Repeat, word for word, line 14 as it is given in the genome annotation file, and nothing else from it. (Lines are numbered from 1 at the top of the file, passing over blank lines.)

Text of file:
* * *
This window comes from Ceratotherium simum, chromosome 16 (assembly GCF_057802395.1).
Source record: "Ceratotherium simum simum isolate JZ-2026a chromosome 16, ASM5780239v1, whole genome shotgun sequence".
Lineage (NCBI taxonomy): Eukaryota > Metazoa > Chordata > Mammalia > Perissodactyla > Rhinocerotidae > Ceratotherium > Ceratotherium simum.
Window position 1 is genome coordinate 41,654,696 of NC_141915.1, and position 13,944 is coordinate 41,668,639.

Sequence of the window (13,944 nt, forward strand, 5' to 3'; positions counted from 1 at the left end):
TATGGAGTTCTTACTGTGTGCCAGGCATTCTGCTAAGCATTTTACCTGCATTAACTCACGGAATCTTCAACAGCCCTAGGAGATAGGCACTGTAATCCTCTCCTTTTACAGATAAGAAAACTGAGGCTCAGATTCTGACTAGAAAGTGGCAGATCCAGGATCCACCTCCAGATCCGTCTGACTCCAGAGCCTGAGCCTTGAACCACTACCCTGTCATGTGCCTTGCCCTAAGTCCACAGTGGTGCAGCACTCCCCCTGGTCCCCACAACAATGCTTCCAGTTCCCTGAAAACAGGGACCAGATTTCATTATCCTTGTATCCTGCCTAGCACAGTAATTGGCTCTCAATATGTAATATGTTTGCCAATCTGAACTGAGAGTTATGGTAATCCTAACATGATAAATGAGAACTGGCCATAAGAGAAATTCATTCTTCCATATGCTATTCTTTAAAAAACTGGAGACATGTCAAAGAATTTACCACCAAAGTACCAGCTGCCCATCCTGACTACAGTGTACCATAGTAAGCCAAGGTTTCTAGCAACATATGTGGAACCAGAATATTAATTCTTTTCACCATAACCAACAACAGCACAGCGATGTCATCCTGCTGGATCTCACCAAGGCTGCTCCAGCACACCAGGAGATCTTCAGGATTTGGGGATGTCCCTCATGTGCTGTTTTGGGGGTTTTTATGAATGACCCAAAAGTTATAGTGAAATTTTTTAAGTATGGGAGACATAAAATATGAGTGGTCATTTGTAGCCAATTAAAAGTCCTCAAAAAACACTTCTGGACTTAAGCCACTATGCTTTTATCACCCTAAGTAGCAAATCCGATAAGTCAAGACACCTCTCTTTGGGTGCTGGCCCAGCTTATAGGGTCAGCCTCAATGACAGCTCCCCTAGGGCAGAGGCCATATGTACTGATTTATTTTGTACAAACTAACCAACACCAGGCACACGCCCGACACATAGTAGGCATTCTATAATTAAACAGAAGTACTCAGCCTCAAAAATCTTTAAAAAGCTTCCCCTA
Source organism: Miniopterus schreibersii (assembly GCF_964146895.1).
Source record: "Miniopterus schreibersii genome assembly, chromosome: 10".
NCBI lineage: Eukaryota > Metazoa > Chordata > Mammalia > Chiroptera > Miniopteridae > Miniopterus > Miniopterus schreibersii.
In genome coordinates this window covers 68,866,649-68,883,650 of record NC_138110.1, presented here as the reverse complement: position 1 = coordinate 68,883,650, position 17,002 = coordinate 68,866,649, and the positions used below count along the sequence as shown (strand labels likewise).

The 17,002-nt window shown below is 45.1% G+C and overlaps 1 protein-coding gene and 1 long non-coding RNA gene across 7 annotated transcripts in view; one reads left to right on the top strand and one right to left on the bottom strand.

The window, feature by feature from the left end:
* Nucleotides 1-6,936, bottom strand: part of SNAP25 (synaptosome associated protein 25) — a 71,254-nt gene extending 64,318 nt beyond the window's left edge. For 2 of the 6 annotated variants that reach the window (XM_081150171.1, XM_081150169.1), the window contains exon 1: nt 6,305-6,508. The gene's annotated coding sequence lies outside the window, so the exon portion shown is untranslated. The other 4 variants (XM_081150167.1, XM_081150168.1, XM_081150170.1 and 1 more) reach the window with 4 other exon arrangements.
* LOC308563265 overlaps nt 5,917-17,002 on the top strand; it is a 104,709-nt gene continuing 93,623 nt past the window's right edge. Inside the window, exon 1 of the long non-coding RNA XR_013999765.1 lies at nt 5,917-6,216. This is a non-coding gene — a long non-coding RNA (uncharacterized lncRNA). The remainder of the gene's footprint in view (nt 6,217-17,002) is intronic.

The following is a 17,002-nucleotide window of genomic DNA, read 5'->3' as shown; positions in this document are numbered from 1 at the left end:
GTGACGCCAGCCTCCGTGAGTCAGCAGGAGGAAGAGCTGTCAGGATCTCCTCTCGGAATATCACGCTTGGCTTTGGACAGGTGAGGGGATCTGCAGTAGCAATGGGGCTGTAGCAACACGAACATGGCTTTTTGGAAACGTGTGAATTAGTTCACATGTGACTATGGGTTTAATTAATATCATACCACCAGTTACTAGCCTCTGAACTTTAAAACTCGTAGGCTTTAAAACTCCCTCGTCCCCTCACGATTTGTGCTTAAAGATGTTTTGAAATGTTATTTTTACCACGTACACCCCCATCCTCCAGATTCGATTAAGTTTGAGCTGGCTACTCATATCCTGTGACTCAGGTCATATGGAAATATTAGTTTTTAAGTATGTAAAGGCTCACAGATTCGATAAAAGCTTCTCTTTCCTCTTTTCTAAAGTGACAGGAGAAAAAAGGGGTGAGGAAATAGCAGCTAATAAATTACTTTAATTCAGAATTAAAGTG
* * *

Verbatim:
* LOC308563265 overlaps nt 5,917-17,002 on the top strand; it is a 104,709-nt gene continuing 93,623 nt past the window's right edge. Inside the window, exon 1 of the long non-coding RNA XR_013999765.1 lies at nt 5,917-6,216. This is a non-coding gene — a long non-coding RNA (uncharacterized lncRNA). The remainder of the gene's footprint in view (nt 6,217-17,002) is intronic.